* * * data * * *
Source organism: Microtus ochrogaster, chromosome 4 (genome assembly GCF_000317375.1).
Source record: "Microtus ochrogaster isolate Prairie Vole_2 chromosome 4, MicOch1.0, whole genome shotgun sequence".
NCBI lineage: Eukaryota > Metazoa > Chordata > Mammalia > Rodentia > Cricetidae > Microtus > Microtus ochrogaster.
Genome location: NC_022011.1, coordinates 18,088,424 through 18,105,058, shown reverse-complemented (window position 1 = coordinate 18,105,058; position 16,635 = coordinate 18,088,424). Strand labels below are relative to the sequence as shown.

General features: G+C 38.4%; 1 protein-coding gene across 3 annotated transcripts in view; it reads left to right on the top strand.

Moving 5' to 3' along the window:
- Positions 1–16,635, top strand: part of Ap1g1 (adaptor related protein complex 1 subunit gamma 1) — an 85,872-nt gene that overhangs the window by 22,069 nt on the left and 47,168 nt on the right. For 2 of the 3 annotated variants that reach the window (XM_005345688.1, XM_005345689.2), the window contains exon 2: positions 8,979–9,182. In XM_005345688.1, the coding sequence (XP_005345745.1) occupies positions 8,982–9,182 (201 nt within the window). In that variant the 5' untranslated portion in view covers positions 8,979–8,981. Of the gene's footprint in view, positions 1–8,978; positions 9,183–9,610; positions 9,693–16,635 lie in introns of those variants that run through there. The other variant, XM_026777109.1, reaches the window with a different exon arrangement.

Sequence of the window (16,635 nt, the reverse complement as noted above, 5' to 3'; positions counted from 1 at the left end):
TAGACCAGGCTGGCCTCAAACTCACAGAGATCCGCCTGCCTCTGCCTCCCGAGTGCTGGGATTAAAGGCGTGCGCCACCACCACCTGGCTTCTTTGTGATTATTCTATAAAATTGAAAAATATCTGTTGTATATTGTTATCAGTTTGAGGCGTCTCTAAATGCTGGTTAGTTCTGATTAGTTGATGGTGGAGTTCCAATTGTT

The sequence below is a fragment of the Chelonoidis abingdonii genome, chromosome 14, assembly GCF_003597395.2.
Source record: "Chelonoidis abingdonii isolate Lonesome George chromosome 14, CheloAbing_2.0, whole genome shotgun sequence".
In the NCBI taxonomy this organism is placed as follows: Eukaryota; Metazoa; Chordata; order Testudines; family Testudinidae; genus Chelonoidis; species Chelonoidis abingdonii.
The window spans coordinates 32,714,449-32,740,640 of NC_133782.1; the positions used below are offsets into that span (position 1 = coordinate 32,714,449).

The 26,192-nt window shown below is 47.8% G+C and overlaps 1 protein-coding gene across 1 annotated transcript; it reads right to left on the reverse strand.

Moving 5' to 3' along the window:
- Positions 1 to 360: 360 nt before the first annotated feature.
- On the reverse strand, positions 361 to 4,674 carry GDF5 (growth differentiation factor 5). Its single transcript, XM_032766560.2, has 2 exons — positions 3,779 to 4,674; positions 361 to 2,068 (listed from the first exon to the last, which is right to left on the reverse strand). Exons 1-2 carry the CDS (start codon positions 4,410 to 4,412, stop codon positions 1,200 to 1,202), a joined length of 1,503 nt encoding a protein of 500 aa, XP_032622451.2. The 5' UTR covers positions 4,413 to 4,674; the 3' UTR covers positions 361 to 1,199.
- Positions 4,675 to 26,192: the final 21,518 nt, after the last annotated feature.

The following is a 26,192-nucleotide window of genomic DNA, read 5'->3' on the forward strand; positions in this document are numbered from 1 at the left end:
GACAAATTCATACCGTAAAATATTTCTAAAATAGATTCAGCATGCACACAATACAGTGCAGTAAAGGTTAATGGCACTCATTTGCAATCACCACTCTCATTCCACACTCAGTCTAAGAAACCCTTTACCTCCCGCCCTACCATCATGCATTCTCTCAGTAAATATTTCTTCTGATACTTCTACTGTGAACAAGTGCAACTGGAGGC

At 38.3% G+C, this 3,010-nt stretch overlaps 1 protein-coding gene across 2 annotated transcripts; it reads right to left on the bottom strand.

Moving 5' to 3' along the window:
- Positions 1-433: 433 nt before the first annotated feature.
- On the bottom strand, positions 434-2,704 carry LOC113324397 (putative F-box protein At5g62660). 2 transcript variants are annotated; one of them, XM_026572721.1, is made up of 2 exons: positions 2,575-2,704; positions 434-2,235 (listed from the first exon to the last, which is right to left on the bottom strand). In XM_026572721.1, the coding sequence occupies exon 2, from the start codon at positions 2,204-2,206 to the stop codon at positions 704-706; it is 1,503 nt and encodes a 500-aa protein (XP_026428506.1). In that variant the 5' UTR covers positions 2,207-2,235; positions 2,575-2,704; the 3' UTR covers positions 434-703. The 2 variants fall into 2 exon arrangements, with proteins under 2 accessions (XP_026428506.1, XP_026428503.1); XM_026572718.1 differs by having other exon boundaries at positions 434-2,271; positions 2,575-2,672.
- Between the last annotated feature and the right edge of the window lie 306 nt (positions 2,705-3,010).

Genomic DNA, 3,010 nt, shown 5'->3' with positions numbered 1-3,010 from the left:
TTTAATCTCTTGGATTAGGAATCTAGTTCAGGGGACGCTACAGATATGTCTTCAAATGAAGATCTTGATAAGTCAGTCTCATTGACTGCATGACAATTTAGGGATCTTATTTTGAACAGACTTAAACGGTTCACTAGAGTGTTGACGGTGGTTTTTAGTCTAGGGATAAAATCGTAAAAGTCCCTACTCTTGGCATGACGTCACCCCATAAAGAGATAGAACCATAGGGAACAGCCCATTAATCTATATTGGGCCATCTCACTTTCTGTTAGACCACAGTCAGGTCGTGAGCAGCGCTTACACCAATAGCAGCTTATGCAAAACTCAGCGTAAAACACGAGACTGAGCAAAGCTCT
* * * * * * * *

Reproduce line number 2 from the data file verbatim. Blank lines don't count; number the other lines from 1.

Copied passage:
Source record: "Microtus ochrogaster isolate Prairie Vole_2 chromosome 4, MicOch1.0, whole genome shotgun sequence".